IM and Business Process Mapping: A Tale of Two Consultants

By Kellen Greenberg and Linda Lee

As consultants working for government clients, we have recently noticed that “business process mapping” has become a loud whisper among the IM community. It has been said with interest, as well as with some trepidation. Regardless, IM specialists are starting to feel the need to understand this tool better and understand how it can be used within the IM context.

One of the reasons business process mapping is sparking a lot of interest is due to the new Directive on Recordkeeping that was released in July 2009. Government organizations are being asked to identify and focus on managing information resources of business value. One of the suggested methods for identifying information resources of business value is through business process mapping.

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I’m continually surprised at the new challenges that can be overcome using process mapping tools and techniques. When we first sat down and looked at the new Directive on Recordkeeping, it became apparent that the core challenge was not just identifying which records are of “business value”, but doing so with accuracy and efficiency – going through records one-by-one is not practical and applying batch values can often miss the mark.

As we talked through the challenges, process mapping started to show promise as the tool that could find the balance between “getting it right” and “cost effective”. Process mapping lets us focus on how documents are used, rather than what the document is. First, we identify the processes that are of value to your business, and associate with those, the records that are of value to the process.

The solution: Records, meet process.

Let’s take a transactional process as an example. The specifics of a transactional process will vary from one business line to the next. The specific steps may be different and the records used and produced throughout these steps will be different. However, at a higher level of detail, there are similarities that hold true across nearly all transactional processes. They all typically involve four basic steps: Receive request, process request, produce response, and follow-up. Further, the documents produced and used along these steps will have significant similarities in value.

By defining these generic processes for your organization, and defining generic records of business value within them, you can begin rolling-out the model across the whole organization.  Doing this will provide you with a sound first cut at defining the records of business value across the whole organization, and do so far more efficiently than other methods.

What this gets you:

  • Identification of records of business value at a generic level across the whole organization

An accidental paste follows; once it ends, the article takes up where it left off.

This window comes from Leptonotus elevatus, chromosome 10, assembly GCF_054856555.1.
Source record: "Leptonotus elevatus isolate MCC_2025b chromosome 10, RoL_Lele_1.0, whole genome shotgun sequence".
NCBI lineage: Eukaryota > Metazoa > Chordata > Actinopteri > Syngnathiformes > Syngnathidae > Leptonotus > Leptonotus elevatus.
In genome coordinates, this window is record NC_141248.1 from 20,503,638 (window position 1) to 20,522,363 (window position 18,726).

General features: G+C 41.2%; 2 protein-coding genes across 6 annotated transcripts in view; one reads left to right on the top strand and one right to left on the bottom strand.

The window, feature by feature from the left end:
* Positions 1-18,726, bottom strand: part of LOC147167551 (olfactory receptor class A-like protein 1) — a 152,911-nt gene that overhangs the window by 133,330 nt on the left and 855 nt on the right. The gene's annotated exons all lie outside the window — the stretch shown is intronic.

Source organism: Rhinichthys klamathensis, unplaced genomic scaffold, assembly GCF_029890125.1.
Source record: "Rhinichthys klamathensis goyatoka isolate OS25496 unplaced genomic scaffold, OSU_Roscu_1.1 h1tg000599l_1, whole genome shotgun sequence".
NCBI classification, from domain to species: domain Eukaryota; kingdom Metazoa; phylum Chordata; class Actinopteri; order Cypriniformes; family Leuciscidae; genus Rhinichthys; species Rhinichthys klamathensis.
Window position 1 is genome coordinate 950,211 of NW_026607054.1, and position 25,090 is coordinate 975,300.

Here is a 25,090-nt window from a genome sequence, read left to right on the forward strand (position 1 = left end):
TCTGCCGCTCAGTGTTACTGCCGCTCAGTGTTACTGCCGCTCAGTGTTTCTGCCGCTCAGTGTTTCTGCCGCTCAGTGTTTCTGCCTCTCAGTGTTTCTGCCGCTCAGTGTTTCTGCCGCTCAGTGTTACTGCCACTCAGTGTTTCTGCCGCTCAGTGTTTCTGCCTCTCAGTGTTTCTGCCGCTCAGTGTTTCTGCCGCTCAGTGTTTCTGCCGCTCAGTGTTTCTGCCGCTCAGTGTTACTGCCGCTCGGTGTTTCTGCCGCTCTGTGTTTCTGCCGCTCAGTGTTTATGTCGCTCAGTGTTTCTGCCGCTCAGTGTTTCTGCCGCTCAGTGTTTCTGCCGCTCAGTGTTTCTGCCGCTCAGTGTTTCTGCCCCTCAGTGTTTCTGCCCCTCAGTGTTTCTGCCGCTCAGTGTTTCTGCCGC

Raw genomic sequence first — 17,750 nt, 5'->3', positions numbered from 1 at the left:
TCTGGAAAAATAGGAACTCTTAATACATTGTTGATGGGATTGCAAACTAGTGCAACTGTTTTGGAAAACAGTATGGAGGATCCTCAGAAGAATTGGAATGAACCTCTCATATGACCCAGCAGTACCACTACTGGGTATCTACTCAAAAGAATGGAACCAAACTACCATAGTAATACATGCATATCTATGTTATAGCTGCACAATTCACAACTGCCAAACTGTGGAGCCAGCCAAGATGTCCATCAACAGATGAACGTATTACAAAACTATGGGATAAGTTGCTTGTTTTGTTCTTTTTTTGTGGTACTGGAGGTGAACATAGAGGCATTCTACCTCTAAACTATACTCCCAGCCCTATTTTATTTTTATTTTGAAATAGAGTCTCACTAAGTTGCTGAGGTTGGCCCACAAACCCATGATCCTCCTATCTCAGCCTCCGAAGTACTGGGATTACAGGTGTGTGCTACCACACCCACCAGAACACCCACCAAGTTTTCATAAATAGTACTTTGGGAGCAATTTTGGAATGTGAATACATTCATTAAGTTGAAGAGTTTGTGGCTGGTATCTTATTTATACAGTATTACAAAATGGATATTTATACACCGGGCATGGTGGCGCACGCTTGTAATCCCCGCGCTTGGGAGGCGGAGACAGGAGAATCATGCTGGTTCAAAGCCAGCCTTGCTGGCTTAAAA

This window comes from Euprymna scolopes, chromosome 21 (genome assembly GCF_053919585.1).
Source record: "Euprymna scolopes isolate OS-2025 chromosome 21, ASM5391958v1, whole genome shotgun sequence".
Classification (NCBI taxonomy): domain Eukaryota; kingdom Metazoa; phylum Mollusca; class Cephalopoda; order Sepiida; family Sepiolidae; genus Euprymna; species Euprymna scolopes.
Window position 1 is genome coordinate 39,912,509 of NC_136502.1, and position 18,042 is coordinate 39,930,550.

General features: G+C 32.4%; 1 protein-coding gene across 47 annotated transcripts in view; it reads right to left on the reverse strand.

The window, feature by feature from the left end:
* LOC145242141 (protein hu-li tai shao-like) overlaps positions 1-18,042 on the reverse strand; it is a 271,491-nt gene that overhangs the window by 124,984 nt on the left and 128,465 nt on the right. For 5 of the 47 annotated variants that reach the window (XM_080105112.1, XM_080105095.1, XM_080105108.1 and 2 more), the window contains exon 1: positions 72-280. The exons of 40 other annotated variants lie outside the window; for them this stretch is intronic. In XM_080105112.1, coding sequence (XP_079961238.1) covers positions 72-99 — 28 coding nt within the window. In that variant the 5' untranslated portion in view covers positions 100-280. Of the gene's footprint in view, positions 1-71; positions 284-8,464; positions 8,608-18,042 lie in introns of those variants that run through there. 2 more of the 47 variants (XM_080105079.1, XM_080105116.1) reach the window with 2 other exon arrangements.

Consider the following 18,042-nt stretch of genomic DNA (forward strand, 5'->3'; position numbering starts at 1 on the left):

• Common approach for defining process types and records

What to do next:

  • Link specific documents from business lines to the generic ones identified
  • Continue to manage the definition of ‘business value’ at a process level

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Although the Directive on Recordkeeping may have ignited the interest in business process mapping, I have found that this tool can be very useful for both the IM specialist and the IM group in an organization.  This is true more than ever as the role of IM specialists is changing in this evolving GC IM environment. More and more, we are being asked to be business analysts.

Business process mapping can be a powerful communication tool. Communication is a large part of IM in an organization – communication of IM responsibilities and properly managing information. Process maps can very simply and effectively show the links between the business processes and IM requirements. For instance, process maps can clearly show business managers when and where to store the information resources created and collected in their business processes.

The exercise of identifying information resources of business value, although potentially a large investment, can be worthwhile in the long run.

Kellen Greenberg is a consultant with Systemscope’s Strategic Business Consulting practice. He can be reached at greenberg@systemscope.com.
Linda Lee is a consultant with Systemscope’s Information Management practice. She can be reached at lee@systemscope.com.


Linda Lee is a bilingual information management professional with a Masters degree in Library and Information. She has been providing consulting expertise to federal government IM managers and is adept at planning and providing project management of IM resources and IM projects. She has thorough knowledge of the GC IM Strategy, the TBS Policy on IM and other IM policy instruments. As a trained librarian, Linda has more than ten years of practical experience with Government of Canada clients in the areas of information management, information technology, records management, and library services consulting. She has been involved in projects specific to IM awareness and training, IM policies and guidelines, performance measurement, and information architecture. Linda is a consummate professional who diligently works to keep on the leading edge of her field so that her clients are always provided with an optimal practical solution. Her ability to liaise between technical staff and non-technical users of information systems has made her highly sought after in a wide range of consulting and client support requirements.


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